The Saturn family of 4-bit (datapath) microprocessors was developed by Hewlett-Packard in the 1980s first for the HP-71B handheld computer and then later for various HP calculators (starting with the HP-18C). It succeeded the Nut family of processors used in earlier calculators. The original Saturn chip was first used in the HP-71B hand-held BASIC-programmable computer, introduced in 1984. Later models of the family powered the popular HP 48 series of calculators. The HP48SX and HP48S were the last models to use genuine Saturn processors manufactured by HP. Later calculator models used Saturn processors manufactured by NEC. The HP 49 series initially used the Saturn CPU as well, until the NEC fab[nb 1] could no longer manufacture the processor for technical reasons in 2003. Therefore, starting with the HP 49g+ model in 2003, the calculators switched to a Samsung S3C2410 processor with an ARM920T core (part of the ARMv4T architecture) which ran an emulator of the Saturn hardware in software. In 2000, the HP 39G and HP 40G were the last calculators introduced based on the actual NEC fabricated Saturn hardware. The last calculators based on the Saturn emulator were the HP 39gs, HP 40gs and HP 50g in 2006, as well as the 2007 revision of the hp 48gII. The HP 50g, the last calculator utilizing this emulator, was discontinued in 2015 when Samsung stopped producing the ARM processor on which it was based.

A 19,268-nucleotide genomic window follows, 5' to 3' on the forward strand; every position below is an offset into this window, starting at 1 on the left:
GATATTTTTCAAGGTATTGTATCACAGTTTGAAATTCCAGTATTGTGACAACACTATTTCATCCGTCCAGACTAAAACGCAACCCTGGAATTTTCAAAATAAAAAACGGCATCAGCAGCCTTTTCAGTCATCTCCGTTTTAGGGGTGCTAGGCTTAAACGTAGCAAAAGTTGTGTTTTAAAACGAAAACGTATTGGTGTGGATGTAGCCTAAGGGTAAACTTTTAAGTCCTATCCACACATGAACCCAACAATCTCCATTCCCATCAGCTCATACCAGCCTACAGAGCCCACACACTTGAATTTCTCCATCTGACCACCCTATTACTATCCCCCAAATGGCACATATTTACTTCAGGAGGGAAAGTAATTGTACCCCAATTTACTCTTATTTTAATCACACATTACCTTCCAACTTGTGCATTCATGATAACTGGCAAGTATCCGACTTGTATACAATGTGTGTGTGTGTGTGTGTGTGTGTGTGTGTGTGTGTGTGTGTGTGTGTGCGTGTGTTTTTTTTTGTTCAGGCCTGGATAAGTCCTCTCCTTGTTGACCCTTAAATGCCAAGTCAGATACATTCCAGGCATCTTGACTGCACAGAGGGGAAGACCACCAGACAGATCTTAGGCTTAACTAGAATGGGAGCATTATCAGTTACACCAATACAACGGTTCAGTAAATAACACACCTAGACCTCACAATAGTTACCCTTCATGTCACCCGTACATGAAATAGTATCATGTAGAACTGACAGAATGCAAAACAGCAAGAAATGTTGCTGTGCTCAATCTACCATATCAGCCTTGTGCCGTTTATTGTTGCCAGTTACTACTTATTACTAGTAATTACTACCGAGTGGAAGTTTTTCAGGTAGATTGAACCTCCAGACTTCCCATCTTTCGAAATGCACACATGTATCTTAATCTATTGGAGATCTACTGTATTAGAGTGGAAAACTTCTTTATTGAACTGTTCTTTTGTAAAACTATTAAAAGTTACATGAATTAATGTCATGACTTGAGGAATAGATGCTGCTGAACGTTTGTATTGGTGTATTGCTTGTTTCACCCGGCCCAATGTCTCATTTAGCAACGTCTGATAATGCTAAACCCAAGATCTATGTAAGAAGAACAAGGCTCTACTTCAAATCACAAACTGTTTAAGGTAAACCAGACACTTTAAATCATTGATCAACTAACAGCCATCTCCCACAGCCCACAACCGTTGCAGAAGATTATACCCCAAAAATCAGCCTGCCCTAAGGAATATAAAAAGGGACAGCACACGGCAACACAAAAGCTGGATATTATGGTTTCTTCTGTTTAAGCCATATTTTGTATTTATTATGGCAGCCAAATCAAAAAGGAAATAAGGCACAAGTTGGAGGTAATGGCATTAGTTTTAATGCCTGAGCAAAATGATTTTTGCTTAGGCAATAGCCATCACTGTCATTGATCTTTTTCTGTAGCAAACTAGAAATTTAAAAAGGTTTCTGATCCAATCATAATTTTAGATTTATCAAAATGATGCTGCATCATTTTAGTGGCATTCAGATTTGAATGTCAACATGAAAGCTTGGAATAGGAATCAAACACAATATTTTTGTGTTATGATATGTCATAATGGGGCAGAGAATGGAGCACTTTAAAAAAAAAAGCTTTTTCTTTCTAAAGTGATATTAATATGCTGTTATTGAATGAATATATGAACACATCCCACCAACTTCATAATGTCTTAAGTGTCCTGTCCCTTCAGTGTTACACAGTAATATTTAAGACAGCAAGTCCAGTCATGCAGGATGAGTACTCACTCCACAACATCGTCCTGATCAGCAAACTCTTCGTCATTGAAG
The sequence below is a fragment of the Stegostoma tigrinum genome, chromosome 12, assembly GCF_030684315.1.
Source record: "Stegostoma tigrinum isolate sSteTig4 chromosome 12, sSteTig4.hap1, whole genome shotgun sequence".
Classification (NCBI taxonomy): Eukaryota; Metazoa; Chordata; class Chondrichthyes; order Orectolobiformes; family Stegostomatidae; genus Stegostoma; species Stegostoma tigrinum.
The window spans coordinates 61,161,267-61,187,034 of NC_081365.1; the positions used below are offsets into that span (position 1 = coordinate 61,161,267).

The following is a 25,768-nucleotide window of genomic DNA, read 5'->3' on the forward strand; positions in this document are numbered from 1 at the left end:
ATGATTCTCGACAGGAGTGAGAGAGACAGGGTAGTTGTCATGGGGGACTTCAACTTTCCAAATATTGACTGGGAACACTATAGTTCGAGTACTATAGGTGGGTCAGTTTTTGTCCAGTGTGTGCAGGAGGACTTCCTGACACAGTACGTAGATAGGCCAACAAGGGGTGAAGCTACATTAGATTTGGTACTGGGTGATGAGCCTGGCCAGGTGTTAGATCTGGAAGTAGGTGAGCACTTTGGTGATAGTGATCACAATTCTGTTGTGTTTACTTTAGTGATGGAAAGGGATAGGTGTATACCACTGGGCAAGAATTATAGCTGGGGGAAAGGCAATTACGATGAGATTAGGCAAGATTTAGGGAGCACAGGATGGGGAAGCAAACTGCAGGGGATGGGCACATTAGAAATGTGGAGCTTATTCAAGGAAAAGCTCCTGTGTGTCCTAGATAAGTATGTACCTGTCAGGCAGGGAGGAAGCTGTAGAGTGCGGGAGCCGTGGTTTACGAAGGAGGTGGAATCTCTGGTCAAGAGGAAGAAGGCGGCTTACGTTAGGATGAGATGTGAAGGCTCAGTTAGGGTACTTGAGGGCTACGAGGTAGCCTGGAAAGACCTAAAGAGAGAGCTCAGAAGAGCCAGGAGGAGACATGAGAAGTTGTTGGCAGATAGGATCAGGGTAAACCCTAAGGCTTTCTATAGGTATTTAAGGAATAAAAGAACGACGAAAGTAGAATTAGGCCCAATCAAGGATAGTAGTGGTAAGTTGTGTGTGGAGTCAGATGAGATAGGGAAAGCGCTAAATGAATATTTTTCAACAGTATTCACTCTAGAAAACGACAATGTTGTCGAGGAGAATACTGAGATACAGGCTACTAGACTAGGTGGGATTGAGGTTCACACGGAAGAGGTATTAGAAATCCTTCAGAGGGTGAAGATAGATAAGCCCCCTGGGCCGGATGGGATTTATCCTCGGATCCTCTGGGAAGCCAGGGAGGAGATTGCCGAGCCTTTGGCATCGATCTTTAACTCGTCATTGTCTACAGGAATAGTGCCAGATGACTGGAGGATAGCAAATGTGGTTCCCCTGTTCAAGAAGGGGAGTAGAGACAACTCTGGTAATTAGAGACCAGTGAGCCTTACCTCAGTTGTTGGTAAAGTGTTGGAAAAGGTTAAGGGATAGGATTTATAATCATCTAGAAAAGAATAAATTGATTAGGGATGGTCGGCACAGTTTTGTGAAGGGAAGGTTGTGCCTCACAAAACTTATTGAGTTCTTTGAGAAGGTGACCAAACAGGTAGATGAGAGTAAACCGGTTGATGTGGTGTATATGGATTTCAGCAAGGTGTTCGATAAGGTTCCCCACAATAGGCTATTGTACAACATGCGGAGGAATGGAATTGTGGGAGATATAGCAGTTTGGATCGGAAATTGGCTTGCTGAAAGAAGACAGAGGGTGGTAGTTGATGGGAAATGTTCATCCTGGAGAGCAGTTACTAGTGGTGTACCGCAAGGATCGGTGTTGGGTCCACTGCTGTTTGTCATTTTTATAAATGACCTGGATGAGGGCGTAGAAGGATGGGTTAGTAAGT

The Saturn hardware is a nibble serial design as opposed to its Nut predecessor, which was bit-serial. Internally, the Saturn CPU has four 4-bit data buses that allow for nearly 1-cycle per nibble performance with one or two buses acting as a source and one or two acting as a destination. The smallest addressable word is a 4-bit nibble which can hold one binary-coded decimal (BCD) digit. Any unit of data in the registers larger than a nibble, in which the end of said data unit falls on a nibble boundary and the start of said data unit starts at nibble zero (and also in some cases where said data unit's starting position falls on a nibble boundary with certain register fields eg. "M" or "X"), and which can be up to 64-bits, can be operated on as a whole, but the Saturn CPU performs the operation serially internally on a nibble-by-nibble basis.